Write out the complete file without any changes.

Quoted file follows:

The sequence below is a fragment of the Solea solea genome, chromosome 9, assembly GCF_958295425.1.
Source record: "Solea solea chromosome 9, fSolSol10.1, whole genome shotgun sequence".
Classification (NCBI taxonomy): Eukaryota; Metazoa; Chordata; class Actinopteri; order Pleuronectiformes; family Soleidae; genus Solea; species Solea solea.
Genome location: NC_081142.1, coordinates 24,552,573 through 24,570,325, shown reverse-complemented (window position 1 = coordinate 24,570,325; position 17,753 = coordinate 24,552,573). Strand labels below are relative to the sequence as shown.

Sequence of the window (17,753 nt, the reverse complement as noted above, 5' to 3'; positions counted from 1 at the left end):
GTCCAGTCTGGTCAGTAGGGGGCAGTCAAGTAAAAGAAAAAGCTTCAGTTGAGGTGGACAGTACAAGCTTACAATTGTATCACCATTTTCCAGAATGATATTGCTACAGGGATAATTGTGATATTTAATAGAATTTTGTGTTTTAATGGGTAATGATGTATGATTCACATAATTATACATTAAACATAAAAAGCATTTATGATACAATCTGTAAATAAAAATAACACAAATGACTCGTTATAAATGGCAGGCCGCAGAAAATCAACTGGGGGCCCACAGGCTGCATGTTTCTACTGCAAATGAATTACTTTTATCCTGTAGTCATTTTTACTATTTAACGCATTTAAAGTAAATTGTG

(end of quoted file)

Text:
The sequence below is a fragment of the Solea solea genome, chromosome 9, assembly GCF_958295425.1.
Source record: "Solea solea chromosome 9, fSolSol10.1, whole genome shotgun sequence".
Classification (NCBI taxonomy): Eukaryota; Metazoa; Chordata; class Actinopteri; order Pleuronectiformes; family Soleidae; genus Solea; species Solea solea.
Genome location: NC_081142.1, coordinates 24,552,573 through 24,570,325, shown reverse-complemented (window position 1 = coordinate 24,570,325; position 17,753 = coordinate 24,552,573). Strand labels below are relative to the sequence as shown.

Sequence of the window (17,753 nt, the reverse complement as noted above, 5' to 3'; positions counted from 1 at the left end):
GTCCAGTCTGGTCAGTAGGGGGCAGTCAAGTAAAAGAAAAAGCTTCAGTTGAGGTGGACAGTACAAGCTTACAATTGTATCACCATTTTCCAGAATGATATTGCTACAGGGATAATTGTGATATTTAATAGAATTTTGTGTTTTAATGGGTAATGATGTATGATTCACATAATTATACATTAAACATAAAAAGCATTTATGATACAATCTGTAAATAAAAATAACACAAATGACTCGTTATAAATGGCAGGCCGCAGAAAATCAACTGGGGGCCCACAGGCTGCATGTTTCTACTGCAAATGAATTACTTTTATCCTGTAGTCATTTTTACTATTTAACGCATTTAAAGTAAATTGTG